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Asian session market players got busy buying higher-yielding assets after China announced a possible (positive) development in the U.S.-China trade war.

  • Japan’s trade balance shows 0.05T JPY deficit vs. 0.02T JPY surplus expected in July
  • Australia’s MI inflation expectations shoots up from 3.9% to 4.0%
  • Australia’s unemployment rate slips from 5.4% to 5.3% in July
  • Australia sees net decrease of 3,900 jobs vs. +15,000 expected, +58,200 previous

Major Events/Reports:

Australia’s jobs numbers

A report from the Land Down Under showed a net of 3,900 workers LOSING jobs for the month of July. For reference, analysts had expected a 15,000 uptick after June’s 58,200 increase.

It wasn’t all gloom and doom, however. For one thing, the unemployment rate dipped from 5.4% to 5.3%, its lowest rate since November 2012. Monthly hours worked also improved by 0.2% to 1,749.6 million hours.

A closer look also tells us that part-time employment fell by 23,200 while a net of 19,300 workers had found full-time jobs.

Similarly, those who are looking for part-time jobs dropped by 8,000 while those who are looking for full-time work shot up by 2,300.

The huge decline in part-time job seekers is probably why the labor market participation rate fell by 0.1% to 65.5% when analysts saw it at 65.7% for the month.

Overall, the shift to full-time employment (and therefore steadier income) is a good turnaround for the Reserve Bank of Australia (RBA), which had been worrying over underemployment and increasing household debt.

Japan’s trade data

The world’s third largest economy surprisingly recorded a trade deficit for the month of July.

Japan recorded a 231.2B JPY deficit, much weaker than the 20.7B JPY surplus expected and the 720.8B JPY figure we saw in June.

Apparently, exports increased by 3.9% from a year earlier, which was not enough to offset the 14.6% annualized surge in imports. For reference, back in June exports had gone up by 6.7% while imports only saw a 2.5% uptick.

Interestingly, Japan’s politically-sensitive surplus with the U.S. shrank by 5.2% from a year earlier while exports to China shot up by 11.9%.

U.S. and China to hold fresh round of trade meetings

The biggest story of the hour is a potential progress on the U.S.-China trade war.

China’s Ministry of Commerce announced that a delegation led by the Vice Minister of Commerce Wang Shouwen will meet with U.S. representatives led by Under Secretary of Treasury for International Affairs David Malpass in Washington later this month.

It’s still unclear whether the talks will happen before the U.S. is scheduled to implement additional tariffs on an additional $16 billion worth of Chinese goods. If you recall, China had threatened to retaliate in kind.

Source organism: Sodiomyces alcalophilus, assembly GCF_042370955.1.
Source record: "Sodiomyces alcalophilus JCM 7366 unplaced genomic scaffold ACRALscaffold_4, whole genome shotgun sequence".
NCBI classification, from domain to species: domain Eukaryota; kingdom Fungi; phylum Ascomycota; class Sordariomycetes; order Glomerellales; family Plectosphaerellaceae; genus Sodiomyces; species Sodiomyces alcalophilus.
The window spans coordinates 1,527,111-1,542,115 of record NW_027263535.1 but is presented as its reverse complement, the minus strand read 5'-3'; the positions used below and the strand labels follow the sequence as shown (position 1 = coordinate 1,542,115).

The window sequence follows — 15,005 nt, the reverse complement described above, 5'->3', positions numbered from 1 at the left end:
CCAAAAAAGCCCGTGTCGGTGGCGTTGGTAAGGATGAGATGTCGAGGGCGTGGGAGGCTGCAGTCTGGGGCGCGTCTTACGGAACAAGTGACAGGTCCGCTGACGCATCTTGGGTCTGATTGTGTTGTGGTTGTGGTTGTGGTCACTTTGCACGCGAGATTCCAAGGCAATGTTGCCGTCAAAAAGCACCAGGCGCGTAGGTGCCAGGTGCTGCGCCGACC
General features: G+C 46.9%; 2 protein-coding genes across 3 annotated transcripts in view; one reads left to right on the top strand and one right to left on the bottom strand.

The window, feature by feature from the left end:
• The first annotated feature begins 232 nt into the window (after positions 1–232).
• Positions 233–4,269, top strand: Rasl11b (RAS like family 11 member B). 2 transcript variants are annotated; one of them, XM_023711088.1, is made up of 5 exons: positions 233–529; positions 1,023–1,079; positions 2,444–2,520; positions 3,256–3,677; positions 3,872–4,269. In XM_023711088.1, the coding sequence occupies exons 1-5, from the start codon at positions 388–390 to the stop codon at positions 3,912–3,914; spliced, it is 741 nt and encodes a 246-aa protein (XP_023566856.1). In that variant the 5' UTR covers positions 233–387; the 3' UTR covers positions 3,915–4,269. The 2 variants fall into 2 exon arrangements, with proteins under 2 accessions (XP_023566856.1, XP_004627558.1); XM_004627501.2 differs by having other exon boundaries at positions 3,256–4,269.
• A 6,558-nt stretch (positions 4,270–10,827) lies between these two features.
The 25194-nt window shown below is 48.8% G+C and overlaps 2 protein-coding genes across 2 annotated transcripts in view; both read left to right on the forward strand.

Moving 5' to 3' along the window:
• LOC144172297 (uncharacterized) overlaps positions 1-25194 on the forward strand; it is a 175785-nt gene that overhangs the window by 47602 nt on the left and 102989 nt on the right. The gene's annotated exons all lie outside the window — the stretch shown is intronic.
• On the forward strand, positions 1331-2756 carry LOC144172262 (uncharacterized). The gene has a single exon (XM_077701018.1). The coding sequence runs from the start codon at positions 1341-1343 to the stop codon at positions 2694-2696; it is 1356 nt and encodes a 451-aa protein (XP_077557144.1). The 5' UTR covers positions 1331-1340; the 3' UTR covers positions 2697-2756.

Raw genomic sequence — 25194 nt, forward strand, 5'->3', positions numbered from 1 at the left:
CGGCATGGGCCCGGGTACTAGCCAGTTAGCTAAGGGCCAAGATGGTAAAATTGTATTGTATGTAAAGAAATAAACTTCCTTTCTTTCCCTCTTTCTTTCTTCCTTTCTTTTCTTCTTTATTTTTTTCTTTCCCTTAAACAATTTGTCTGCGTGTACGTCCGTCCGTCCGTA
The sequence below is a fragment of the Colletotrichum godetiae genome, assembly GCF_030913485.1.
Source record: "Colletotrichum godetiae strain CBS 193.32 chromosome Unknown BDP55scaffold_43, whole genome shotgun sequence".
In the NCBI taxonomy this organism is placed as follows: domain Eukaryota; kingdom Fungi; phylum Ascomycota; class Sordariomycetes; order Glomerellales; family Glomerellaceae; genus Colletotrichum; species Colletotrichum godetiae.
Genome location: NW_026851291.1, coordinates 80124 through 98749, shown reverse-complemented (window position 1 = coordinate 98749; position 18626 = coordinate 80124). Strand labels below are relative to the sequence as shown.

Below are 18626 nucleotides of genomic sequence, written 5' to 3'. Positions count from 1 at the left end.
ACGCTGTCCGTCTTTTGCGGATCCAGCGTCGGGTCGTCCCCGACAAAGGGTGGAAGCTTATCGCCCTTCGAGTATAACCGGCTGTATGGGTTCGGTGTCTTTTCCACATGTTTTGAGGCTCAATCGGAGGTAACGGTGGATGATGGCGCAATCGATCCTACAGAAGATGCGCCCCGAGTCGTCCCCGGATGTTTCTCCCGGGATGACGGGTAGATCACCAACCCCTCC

The announcement was enough to boost higher-yielding bets in the Asian markets, but some traders remained skeptical. After all, the higher-level meetings that happened in May were touted as a success, but eventually led to the two economic giants dropping more tariffs on each other’s products.

And then there are lingering concerns over Turkey’s economy. While it’s not as large as other economic superpowers, contagion fears as well as the possibility of Turkey siding with U.S. competitors and increasing geopolitical tensions kept some investors in the sidelines.

  • Nikkei is down by 0.20% to 22,159.7
  • A SX 200 is up by 0.64% to 6,238.1
  • Shanghai index is down by 0.87% to 2,699.603
  • Hang Seng is down by 0.61% to $27,155.7

Commodity prices also showed mixed prices, with the safe-haven gold falling on overall risk appetite while crude oil prices recovered from their intraday lows after China’s announcement.

  • Gold is down by 0.23% to $1,172.02
  • Brent crude oil is up by 0.23% to $70.95
  • U.S. WTI is up by 0.22% to $64.99.

Major Market Mover(s):


Aussie bulls shrugged off Australia’s mixed labor market numbers in favor of pricing in China and the U.S. resuming their trade negotiations.

AUD/USD is up by 31 pips (+0.42%) to .7269; AUD/JPY is up by 39 pips (+0.48%) to 80.55; AUD/NZD is up by 19 pips (+0.17%) to 1.1042; EUR/AUD is down by 9 pips (-0.06%) to 1.5661, and GBP/AUD is down by 34 pips (-0.19%) to 1.7502.


There were no catalysts for the euro’s gains, though profit-taking after this week’s strong moves and a bit of easing of Turkey-related contagion fears might have boosted the common currency higher.

EUR/USD is up by 40 pips (+0.35%) to 1.1385; EUR/GBP is up by 12 pips (+0.14%) to .8948; EUR/CAD is up by 34 pips (+0.23%) to 1.4942, and EUR/NZD Is up by 15 pips (+0.09%) to 1.7294.


A risk-friendly trading environment took its toll on lower-yielding bets like the yen and franc.

USD/JPY is up by 7 pips (+0.06%) to 110.81; EUR/JPY is up by 51 pips (+0.41%) to 126.16; GBP/JPY is up by 41 pips (+0.29%) to 140.98, and NZD/JPY is up by 24 pips (+0.34%) to 72.94.

USD/CHF is up by 10 pips (+0.10%) to .9925; EUR/CHF is up by 28 pips (+0.25%) to 1.1300; GBP/CHF is up by 15 pips (+0.11%) to 1.2628; AUD/CHF is up by 23 pips (+0.32%) to .7215, and CHF/JPY is up by 19 pips (+0.17%) to 111.64.

Watch Out For:

  • 6:00 am GMT: Germany’s wholesale price index to remain at 0.5%?
  • 8:30 am GMT: U.K.’s retail sales (0.2% expected, -0.5% previous)
  • 9:00 am GMT: Euro Zone’s trade balance (17.0B EUR expected, 16.9B EUR previous)